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August 1969


Arch Ophthalmol. 1969;82(2):298. doi:10.1001/archopht.1969.00990020300037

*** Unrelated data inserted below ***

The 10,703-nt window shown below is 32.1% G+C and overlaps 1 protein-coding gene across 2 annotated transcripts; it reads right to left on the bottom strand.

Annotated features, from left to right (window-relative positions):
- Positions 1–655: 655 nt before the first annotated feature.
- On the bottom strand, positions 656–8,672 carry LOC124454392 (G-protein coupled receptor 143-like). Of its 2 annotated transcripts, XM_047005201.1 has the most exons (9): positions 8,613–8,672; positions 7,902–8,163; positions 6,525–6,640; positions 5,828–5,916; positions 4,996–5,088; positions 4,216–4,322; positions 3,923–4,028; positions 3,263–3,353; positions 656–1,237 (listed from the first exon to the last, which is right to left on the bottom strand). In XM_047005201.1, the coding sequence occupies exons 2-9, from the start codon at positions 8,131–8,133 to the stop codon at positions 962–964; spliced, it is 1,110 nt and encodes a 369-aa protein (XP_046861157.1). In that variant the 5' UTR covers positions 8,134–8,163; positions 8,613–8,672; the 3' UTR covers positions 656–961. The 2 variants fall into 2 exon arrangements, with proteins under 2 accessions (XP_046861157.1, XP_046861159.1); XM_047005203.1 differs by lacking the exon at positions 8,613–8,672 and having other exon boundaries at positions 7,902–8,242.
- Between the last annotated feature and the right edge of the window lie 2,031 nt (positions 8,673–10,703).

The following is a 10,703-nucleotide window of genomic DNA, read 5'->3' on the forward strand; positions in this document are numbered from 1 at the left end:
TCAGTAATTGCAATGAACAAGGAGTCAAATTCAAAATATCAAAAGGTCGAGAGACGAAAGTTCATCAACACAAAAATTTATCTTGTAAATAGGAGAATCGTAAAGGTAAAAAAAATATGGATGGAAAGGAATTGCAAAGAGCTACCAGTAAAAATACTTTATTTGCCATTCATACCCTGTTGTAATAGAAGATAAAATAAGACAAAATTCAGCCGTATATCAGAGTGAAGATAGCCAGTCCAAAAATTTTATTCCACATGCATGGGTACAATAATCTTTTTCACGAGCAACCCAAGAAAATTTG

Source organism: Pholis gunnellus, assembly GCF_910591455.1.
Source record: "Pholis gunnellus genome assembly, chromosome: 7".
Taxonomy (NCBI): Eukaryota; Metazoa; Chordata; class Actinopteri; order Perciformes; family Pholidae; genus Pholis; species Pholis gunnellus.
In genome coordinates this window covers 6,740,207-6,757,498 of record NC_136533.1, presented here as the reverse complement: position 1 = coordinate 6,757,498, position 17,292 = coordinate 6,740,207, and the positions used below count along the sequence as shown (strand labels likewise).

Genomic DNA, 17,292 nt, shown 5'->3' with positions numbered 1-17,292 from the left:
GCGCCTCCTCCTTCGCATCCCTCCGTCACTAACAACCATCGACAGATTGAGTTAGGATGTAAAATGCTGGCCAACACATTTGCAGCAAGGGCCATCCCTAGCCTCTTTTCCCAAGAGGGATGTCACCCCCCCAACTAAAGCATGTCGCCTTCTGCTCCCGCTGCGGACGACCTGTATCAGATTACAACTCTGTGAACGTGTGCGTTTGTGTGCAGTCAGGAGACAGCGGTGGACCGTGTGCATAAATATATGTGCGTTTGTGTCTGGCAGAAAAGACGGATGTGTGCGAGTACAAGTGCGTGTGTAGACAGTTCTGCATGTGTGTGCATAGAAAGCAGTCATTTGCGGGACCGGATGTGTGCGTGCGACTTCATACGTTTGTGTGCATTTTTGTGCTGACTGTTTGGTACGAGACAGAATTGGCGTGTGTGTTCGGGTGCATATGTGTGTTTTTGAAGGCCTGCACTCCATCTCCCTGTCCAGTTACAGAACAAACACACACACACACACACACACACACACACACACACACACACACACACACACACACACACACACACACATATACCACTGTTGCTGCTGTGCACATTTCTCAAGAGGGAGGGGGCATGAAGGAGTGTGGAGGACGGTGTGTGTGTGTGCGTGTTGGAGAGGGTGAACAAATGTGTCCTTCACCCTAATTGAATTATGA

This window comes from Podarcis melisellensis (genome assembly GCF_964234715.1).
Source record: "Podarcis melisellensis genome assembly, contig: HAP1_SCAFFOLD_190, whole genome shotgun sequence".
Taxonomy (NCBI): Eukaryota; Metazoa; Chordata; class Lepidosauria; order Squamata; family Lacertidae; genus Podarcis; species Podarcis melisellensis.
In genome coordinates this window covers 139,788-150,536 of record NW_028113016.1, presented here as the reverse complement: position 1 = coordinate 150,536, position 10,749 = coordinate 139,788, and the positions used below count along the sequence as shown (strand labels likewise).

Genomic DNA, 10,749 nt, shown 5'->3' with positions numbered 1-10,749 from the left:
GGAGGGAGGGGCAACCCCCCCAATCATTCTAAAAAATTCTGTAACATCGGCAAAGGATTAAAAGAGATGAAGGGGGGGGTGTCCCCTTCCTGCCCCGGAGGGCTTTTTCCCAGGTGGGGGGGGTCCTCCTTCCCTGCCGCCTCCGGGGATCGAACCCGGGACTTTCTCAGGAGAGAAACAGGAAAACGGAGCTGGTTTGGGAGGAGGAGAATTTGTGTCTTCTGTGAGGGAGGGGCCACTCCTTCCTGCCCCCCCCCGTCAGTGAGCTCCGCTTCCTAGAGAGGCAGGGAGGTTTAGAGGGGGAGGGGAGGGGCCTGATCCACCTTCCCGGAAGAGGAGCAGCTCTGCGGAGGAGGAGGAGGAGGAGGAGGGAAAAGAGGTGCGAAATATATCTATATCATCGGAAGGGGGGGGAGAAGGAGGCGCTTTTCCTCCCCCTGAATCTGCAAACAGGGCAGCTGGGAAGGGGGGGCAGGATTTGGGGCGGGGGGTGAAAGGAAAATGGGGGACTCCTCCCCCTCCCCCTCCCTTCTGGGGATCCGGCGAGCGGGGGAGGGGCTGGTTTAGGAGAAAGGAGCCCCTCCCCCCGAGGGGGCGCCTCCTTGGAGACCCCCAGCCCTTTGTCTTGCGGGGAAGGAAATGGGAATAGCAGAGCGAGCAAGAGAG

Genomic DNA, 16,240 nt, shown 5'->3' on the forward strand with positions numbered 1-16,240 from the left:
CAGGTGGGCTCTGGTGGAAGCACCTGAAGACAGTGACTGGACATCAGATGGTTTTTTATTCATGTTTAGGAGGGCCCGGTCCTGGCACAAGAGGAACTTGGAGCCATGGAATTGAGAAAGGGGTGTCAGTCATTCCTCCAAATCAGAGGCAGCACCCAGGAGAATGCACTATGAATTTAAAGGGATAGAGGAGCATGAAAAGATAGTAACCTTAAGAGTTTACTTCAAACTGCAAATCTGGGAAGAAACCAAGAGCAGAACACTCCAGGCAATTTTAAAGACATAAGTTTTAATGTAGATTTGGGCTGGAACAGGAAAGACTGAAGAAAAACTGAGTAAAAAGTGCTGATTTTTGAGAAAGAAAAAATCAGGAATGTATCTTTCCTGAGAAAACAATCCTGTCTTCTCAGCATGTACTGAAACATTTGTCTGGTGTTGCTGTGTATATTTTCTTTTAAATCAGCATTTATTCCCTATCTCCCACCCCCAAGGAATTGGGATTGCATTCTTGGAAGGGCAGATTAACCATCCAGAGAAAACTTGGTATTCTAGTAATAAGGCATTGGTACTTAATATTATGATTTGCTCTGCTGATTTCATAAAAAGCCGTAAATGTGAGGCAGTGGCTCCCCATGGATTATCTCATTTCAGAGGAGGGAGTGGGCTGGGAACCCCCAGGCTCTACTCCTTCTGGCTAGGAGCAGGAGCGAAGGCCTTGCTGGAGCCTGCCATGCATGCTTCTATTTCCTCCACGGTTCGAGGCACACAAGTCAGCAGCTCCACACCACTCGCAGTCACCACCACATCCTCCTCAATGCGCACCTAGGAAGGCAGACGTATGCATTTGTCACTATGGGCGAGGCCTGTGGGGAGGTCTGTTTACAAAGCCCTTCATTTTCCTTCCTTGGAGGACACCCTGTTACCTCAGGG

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To the Editor.  —I have been asked to comment on spontaneous regression of retinoblastoma.We have seen a fair number of spontaneous regressions and they all present several typical features. The calcification seen in these children is probably not totally calcium, but is precipitated deoxyribonucleic acid which later binds calcium to produce a radiopaque complex. Other old hemorrhagic and inflammatory conditions in the eye may become secondarily calcified but never present the appearance seen in this youngster. In our tumor clinic we see a great many other associated conditions of the fundus and I cannot really imagine that Dr. Rubin's case could be anything but a spontaneous regression of retinoblastoma. Calcification of this type and the presence of abnormal blood vessels which appear to be neither part of the retinal nor of the choroidal circulation are the hallmarks of spontaneous regressions.The factors responsible for regression are certainly not always

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